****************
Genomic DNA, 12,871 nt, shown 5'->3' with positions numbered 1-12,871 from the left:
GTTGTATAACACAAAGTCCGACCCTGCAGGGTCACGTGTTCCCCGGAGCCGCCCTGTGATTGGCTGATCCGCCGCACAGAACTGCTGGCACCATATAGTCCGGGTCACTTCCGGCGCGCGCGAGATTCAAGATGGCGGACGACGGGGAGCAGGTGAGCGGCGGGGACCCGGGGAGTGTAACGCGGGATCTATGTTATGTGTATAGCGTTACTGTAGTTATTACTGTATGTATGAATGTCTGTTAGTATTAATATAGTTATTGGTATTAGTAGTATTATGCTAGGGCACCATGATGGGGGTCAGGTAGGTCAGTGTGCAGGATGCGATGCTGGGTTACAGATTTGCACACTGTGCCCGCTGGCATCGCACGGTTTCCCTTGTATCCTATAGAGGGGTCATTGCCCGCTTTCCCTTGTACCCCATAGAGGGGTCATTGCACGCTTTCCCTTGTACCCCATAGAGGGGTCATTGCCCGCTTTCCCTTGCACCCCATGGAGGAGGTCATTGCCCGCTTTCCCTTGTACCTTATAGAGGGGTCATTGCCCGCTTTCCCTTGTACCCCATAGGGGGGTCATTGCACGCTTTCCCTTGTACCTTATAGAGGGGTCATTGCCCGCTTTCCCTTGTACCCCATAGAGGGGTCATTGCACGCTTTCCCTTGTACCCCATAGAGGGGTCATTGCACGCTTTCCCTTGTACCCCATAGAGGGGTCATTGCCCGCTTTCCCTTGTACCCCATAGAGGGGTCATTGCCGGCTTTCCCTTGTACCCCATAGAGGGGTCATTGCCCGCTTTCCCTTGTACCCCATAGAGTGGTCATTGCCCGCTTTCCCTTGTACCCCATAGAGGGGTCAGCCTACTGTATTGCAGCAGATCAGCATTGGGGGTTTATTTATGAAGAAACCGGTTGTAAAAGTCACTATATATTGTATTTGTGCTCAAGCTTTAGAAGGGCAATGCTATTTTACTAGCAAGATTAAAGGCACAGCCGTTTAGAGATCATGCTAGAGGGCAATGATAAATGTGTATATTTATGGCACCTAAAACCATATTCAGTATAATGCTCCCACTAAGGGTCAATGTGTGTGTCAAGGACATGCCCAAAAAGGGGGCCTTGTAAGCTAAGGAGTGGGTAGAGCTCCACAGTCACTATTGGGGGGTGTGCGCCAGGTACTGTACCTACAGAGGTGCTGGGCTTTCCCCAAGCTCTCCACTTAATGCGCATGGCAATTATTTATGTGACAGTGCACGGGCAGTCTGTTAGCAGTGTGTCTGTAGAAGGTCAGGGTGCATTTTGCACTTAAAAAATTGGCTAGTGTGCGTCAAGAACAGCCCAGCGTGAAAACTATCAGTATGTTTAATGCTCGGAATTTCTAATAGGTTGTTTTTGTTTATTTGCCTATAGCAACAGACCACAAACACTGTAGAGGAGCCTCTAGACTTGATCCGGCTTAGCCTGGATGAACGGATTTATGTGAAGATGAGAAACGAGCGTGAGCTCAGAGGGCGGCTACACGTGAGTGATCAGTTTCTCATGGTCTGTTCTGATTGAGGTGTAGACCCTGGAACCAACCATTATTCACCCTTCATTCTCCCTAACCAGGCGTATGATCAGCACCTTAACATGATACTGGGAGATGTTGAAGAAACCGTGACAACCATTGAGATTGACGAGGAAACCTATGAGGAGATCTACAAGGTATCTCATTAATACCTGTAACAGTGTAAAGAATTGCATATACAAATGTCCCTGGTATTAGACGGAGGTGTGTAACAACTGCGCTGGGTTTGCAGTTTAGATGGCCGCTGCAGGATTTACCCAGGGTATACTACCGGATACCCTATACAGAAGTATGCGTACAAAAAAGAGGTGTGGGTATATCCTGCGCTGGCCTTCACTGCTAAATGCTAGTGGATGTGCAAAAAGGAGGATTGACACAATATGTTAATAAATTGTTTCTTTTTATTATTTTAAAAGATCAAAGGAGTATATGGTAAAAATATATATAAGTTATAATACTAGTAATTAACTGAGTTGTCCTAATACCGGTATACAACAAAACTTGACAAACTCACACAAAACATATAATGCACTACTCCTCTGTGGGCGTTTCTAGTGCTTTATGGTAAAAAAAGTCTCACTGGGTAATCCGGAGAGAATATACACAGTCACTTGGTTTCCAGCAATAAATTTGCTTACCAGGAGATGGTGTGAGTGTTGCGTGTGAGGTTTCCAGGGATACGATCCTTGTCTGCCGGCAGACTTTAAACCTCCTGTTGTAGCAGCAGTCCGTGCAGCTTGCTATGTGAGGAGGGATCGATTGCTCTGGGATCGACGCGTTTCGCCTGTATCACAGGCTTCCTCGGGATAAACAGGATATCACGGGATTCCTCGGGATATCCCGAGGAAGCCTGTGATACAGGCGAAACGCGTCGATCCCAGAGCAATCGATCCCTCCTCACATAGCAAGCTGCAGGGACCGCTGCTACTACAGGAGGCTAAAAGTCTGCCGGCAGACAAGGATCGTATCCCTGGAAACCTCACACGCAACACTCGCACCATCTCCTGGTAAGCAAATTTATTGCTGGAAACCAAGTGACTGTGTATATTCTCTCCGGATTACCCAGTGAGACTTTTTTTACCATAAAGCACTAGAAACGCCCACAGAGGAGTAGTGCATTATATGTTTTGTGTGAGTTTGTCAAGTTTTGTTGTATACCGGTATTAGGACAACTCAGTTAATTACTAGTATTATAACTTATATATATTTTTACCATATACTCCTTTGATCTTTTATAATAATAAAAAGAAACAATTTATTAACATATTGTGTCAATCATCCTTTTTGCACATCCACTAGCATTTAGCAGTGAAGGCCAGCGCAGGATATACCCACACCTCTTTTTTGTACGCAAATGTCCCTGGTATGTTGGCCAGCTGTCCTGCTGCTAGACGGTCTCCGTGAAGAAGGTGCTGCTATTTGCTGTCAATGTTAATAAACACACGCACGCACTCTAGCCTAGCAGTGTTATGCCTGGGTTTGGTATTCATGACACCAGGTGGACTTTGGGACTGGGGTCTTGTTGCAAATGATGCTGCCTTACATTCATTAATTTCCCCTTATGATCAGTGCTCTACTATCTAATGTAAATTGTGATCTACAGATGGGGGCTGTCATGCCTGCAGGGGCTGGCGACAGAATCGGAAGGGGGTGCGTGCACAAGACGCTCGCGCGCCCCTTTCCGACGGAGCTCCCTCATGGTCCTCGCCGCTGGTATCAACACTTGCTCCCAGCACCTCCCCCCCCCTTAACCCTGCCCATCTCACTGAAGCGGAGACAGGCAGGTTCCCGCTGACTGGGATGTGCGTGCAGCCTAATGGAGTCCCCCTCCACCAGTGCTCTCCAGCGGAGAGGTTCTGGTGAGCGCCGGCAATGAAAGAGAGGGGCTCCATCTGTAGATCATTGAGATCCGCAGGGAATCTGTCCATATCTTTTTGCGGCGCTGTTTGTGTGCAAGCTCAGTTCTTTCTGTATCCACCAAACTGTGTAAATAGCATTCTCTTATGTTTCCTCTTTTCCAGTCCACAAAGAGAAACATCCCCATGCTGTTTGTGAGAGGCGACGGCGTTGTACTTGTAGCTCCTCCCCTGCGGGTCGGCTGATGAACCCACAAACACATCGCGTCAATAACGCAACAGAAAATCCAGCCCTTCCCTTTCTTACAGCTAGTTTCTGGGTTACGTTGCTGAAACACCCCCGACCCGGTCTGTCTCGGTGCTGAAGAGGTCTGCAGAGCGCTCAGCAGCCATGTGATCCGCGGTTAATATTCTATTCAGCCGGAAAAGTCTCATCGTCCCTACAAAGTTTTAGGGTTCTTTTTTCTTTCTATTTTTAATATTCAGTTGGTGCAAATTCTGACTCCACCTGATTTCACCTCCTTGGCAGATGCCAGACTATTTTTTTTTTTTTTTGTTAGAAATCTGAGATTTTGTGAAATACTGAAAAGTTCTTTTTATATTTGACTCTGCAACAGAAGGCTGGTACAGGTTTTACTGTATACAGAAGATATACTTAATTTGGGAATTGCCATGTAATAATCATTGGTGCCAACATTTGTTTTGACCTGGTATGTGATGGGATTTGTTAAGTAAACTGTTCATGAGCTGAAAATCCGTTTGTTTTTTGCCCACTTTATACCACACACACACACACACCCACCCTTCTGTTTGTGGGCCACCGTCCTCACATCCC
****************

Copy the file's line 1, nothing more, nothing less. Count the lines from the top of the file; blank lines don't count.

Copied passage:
Genomic DNA, 12,871 nt, shown 5'->3' with positions numbered 1-12,871 from the left: